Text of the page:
Tatarstan, an autonomous republic within the Russian Federation, has acquired its first privately funded higher educational institution -- the Muhammadia Islamic University, based in the capital, Kazan.
According to rector Gusman-Harat Iskhalov, the university will give preference in enrolment to Muslims with a knowledge of Arabic and other languages. Dr Iskhakov said all courses in the humanities and social sciences, will be "based on the philosophy and practice of Islam". Since many lecturers have been recruited from Egypt and Turkey, which are among the most secularised states in the Muslim world, tuition is not expected to take a fundamentalist line.
The university has only four faculties -- religious studies, theology, pedagogics and foreign languages. This suggests that, at least for the immediate future, the main emphasis will be to train clerics and school teachers.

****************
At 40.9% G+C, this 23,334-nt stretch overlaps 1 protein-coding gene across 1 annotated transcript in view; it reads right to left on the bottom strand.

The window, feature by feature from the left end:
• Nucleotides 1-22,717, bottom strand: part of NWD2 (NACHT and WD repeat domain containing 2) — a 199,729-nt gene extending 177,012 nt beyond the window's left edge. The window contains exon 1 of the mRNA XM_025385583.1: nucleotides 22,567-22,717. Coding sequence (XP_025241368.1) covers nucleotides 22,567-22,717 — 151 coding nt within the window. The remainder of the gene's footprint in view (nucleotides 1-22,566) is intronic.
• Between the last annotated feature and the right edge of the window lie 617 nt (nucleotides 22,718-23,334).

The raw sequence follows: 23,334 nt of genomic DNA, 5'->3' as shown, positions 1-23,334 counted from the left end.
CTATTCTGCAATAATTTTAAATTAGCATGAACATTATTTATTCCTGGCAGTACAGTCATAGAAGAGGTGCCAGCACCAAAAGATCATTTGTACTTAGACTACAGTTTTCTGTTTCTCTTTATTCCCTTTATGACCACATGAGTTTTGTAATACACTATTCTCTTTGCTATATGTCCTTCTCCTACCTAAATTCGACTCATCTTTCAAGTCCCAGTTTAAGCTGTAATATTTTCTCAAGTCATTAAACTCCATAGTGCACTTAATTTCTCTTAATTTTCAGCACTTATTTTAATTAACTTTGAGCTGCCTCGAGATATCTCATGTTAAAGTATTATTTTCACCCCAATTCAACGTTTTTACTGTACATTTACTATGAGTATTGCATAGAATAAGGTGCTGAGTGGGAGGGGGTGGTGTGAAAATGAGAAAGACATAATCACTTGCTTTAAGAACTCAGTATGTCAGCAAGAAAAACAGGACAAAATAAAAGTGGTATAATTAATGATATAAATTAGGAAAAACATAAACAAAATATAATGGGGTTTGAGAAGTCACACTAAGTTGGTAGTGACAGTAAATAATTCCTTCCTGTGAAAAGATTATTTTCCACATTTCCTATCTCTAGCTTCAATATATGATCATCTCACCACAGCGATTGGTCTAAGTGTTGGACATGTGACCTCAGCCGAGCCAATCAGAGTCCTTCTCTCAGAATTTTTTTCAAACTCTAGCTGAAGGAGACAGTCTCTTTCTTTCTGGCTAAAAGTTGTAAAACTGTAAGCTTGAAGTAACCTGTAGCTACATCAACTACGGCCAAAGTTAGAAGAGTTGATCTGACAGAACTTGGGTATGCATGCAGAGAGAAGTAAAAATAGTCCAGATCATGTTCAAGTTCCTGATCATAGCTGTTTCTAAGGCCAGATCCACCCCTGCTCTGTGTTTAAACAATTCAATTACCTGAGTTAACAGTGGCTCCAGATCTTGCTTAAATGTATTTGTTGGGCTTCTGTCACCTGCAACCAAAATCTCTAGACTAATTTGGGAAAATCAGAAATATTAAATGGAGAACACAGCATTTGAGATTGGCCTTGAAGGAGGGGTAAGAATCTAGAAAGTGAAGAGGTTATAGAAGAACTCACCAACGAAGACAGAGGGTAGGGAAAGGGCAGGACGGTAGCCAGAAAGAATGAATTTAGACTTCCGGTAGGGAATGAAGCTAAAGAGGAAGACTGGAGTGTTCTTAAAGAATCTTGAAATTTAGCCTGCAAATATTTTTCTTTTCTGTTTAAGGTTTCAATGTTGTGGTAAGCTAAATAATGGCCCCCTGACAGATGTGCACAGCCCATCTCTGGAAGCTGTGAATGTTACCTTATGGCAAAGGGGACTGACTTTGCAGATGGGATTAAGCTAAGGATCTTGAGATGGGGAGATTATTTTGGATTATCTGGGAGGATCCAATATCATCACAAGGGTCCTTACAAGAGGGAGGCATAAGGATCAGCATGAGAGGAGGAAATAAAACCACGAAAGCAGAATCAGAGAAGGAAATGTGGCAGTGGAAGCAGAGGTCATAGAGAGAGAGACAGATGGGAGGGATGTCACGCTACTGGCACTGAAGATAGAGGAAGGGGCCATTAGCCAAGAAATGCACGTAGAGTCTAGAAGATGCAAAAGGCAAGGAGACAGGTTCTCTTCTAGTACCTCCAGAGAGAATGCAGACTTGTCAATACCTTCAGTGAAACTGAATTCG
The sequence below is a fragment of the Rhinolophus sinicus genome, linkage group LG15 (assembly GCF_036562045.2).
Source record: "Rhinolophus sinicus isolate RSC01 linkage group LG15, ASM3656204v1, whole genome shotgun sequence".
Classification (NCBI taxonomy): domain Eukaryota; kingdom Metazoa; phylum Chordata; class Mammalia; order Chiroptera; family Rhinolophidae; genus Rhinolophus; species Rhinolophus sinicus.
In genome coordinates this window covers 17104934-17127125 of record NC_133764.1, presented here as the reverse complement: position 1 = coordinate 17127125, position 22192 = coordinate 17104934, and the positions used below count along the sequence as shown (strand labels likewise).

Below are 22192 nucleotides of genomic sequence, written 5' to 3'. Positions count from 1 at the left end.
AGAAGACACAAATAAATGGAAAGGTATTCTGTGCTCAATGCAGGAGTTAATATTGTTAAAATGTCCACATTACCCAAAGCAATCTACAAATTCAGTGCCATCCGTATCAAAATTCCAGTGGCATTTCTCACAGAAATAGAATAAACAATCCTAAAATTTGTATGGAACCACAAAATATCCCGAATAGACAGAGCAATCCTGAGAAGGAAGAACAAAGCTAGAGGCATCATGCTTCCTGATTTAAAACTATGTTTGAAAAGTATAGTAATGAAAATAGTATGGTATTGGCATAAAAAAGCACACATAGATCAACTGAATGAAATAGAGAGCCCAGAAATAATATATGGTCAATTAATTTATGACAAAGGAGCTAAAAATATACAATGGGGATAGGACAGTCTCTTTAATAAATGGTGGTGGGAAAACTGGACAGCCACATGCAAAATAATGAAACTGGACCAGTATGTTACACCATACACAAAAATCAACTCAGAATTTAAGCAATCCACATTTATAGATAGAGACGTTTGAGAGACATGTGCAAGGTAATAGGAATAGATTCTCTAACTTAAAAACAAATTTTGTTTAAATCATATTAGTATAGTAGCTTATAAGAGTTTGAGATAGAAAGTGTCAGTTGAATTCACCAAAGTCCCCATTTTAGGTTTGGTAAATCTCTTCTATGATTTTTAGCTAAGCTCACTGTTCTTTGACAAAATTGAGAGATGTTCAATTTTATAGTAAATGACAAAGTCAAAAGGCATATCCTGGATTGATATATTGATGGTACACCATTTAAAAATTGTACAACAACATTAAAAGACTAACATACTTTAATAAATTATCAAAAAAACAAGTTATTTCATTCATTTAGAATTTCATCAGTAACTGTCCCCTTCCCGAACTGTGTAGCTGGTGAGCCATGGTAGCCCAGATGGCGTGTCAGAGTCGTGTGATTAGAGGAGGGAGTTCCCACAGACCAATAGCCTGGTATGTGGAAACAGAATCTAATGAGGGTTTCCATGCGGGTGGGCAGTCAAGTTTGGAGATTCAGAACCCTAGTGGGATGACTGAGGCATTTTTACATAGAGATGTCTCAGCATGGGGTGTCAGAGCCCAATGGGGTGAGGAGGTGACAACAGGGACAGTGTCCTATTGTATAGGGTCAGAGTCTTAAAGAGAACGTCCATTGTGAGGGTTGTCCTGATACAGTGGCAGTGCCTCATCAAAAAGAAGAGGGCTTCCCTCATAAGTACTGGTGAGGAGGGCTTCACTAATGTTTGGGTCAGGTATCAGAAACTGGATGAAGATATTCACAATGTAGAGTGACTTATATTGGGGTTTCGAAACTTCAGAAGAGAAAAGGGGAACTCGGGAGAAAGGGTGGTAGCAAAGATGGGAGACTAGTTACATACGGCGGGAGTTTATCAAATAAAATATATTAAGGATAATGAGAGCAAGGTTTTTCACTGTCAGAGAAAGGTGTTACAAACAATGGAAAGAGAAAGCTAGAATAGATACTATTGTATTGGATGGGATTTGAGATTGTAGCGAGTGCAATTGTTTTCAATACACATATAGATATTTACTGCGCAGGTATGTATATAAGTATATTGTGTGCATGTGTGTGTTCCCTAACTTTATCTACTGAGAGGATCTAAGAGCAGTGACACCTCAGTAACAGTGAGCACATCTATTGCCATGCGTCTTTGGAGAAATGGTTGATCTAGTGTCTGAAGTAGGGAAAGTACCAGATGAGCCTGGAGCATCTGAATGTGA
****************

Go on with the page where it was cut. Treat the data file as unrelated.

The Tatars are, by tradition, an Islamic people and while not wishing to transform the republic into a theocracy, the government sees a revival of that tradition as an important factor in the rebuilding of the Tatar nation.
Three years ago, when the Soviet Union fell apart, Tatarstan expressed a desire to leave the Russian Federation and become a fully independent state. The outcry from the Russians made it clear that Kazan was the oldest and brightest jewel in their former imperial crown, and as such not to be relinquished.
Opening just when Tatarstan's leaders were sharply critical of Russia's military intervention in Chechnia, the Muhammadia university has a separatist subtext for Russians, fuelled by the range of language skills students will acquire in addition to Tatar such as Arabic, Turkish and English -- but not a mention of Russian.